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Democratization in the Caucasus: Elections in Armenia, Azerbaijan, and Georgia

Testimony Before the U.S. Helsinki Commission

SOURCE: AP/Varo Rafaelyan

Gagik Tsarukian, leader of the Prosperous Armenia Party, casts his ballot during parliamentary elections in Yerevan, Armenia, on Sunday, May 6, 2012.

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CAP Adjunct Fellow Cory Welt testifies before the U.S. Helsinki Commission. Read the full testimony (CAP Action)

Thank you to the Helsinki Commission for convening this briefing. I appreciate the opportunity to join this distinguished group of panelists.

I want to first make some observations relevant to all three states, and will then address some issues specific to Armenia’s parliamentary elections earlier this month and Georgia’s upcoming parliamentary elections in October. I will conclude with a brief comment on Azerbaijan.

  • My first point is that, leaving out the earliest years of transition from Soviet power, elections in the Caucasus have yet to serve their basic democratic function of transferring power from one political party to another. Where an incumbent team has lost power—which really only happened in Georgia’s Rose Revolution—it did so outside a normal electoral process.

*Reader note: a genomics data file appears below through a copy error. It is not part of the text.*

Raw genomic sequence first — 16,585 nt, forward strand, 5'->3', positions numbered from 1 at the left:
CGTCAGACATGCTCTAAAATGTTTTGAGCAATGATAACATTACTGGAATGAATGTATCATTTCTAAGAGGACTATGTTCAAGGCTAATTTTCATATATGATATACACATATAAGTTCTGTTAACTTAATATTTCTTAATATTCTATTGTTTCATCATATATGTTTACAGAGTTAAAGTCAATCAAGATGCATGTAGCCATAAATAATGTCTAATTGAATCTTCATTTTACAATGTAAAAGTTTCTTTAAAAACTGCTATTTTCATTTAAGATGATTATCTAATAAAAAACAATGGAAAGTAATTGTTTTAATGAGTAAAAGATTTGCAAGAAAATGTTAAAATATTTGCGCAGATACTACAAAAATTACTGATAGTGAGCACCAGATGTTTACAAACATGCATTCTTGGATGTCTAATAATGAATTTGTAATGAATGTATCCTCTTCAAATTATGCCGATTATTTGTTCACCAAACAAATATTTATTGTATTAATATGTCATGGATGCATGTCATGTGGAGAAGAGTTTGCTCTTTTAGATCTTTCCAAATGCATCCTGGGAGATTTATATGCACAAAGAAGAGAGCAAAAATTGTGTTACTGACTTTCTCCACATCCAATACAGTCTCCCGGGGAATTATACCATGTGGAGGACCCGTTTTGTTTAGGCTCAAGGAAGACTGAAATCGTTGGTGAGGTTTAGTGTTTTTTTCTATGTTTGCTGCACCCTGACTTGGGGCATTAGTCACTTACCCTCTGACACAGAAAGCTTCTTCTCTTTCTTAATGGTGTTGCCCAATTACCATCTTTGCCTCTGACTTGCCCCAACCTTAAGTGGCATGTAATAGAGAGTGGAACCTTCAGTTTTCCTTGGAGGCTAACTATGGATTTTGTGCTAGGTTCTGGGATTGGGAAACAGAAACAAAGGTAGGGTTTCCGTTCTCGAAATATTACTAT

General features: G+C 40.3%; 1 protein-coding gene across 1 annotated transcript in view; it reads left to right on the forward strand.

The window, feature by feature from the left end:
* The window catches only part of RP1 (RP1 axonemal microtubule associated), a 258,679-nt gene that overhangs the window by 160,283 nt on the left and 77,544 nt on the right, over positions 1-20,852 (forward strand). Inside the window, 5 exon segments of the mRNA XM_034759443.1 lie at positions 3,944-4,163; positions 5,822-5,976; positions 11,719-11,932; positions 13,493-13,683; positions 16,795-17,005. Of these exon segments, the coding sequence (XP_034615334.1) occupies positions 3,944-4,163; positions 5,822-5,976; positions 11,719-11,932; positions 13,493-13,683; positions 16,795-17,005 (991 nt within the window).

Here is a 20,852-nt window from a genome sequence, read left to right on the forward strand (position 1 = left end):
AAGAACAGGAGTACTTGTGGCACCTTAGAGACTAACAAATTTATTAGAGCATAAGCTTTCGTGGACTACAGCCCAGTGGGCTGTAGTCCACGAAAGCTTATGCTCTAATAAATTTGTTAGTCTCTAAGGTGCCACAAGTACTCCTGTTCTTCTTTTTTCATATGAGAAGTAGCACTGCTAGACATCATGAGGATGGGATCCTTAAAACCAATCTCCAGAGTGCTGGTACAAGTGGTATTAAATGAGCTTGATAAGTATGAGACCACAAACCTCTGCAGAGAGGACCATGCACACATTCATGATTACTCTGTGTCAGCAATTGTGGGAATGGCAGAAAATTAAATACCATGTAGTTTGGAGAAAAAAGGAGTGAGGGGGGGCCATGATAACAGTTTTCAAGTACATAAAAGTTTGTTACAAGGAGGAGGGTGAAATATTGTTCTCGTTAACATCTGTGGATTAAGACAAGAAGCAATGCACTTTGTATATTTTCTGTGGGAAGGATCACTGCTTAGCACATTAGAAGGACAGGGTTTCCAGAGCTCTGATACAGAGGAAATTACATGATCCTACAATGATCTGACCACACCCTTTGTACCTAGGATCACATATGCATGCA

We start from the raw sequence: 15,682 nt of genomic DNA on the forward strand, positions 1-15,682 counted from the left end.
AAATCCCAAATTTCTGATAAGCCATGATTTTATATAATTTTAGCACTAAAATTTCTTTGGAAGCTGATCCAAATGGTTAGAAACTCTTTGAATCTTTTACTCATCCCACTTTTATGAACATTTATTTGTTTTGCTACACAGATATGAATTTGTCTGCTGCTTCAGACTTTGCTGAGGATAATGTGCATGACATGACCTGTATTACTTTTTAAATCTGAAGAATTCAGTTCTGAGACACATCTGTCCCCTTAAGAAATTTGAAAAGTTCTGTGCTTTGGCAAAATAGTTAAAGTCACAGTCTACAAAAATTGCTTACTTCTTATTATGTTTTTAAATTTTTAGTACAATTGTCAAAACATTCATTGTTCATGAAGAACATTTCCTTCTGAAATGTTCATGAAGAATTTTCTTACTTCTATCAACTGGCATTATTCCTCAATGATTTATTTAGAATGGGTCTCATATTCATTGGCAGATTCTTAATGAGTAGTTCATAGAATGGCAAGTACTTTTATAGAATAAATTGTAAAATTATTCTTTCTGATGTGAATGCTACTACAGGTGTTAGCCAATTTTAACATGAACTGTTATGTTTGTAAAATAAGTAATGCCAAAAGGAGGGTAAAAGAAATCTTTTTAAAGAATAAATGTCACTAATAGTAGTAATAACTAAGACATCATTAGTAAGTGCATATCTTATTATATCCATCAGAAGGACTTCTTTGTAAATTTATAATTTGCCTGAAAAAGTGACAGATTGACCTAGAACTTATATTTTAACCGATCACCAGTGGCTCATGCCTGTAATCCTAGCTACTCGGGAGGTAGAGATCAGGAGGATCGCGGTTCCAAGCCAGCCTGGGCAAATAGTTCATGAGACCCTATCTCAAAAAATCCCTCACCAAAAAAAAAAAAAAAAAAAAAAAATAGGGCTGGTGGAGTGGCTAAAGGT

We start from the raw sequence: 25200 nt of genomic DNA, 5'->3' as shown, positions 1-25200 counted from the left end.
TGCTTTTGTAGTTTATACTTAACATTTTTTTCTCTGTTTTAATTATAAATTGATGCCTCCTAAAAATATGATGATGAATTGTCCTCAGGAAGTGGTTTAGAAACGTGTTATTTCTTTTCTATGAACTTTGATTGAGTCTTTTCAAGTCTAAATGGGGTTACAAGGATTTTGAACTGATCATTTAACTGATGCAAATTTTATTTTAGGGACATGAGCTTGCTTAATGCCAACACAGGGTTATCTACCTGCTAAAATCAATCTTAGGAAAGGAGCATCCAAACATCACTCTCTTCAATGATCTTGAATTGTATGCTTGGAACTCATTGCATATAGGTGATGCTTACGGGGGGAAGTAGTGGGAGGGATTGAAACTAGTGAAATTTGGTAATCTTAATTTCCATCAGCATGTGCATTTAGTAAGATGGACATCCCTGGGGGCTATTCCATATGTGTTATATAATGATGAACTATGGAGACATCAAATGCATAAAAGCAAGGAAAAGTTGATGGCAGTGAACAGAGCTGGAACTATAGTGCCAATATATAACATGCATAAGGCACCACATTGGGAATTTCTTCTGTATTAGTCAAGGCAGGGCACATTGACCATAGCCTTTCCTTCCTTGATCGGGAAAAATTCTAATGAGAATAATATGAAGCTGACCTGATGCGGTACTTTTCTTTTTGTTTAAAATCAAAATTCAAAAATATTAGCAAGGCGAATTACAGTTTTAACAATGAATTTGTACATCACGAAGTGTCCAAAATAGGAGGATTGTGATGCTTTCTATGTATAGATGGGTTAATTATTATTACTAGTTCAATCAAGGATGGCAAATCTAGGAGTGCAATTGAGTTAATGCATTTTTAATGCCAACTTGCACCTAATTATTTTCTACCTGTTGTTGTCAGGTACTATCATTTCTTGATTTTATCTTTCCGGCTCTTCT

• Second, in all three states, elections have still not produced a viable multiparty democratic system, in which opposition political parties have enough of a presence in parliament to serve as a check on authorities, or to realistically position themselves as governments-in-waiting. All three states still operate within the paradigm of a “party of power” rather than a modern democratic paradigm of parties that alternate power.
  • Third, problems with the electoral process, at this point, are less related to the mechanics of voting day—the casting, counting, and recording of ballots—than to the overwhelming power advantages with which authorities are able to control or at least greatly influence the country’s overall political climate, including campaign and election processes, legal and judicial contexts, and public expectations and opinion—in other words, the gamut of so-called “administrative resources,” the broad and frequently illegal use of government finances and officials for political purposes.
  • Fourth, governments in all three states have utilized particular electoral systems to shore up their rule. A long-running debate focuses on the benefits and drawbacks of proportional vs. majoritarian electoral systems for constructing multiparty democracy. In the Caucasus, the conclusion is clear: The more majoritarian seats there have been in parliament, the better it has been for the party in power. Particularly in Armenia and Georgia, mixed systems with a majoritarian component repeatedly lead to substantially greater ruling party representation in parliament than there would be in a strictly party-list system.

As a result of these considerations (and others), elections in Armenia, Georgia, and Azerbaijan have tended to reinforce—or at least not weaken—the power of those in power in ways that fall short of normal democratic practice.

CAP Adjunct Fellow Cory Welt testifies before the U.S. Helsinki Commission. Read the full testimony (CAP Action)

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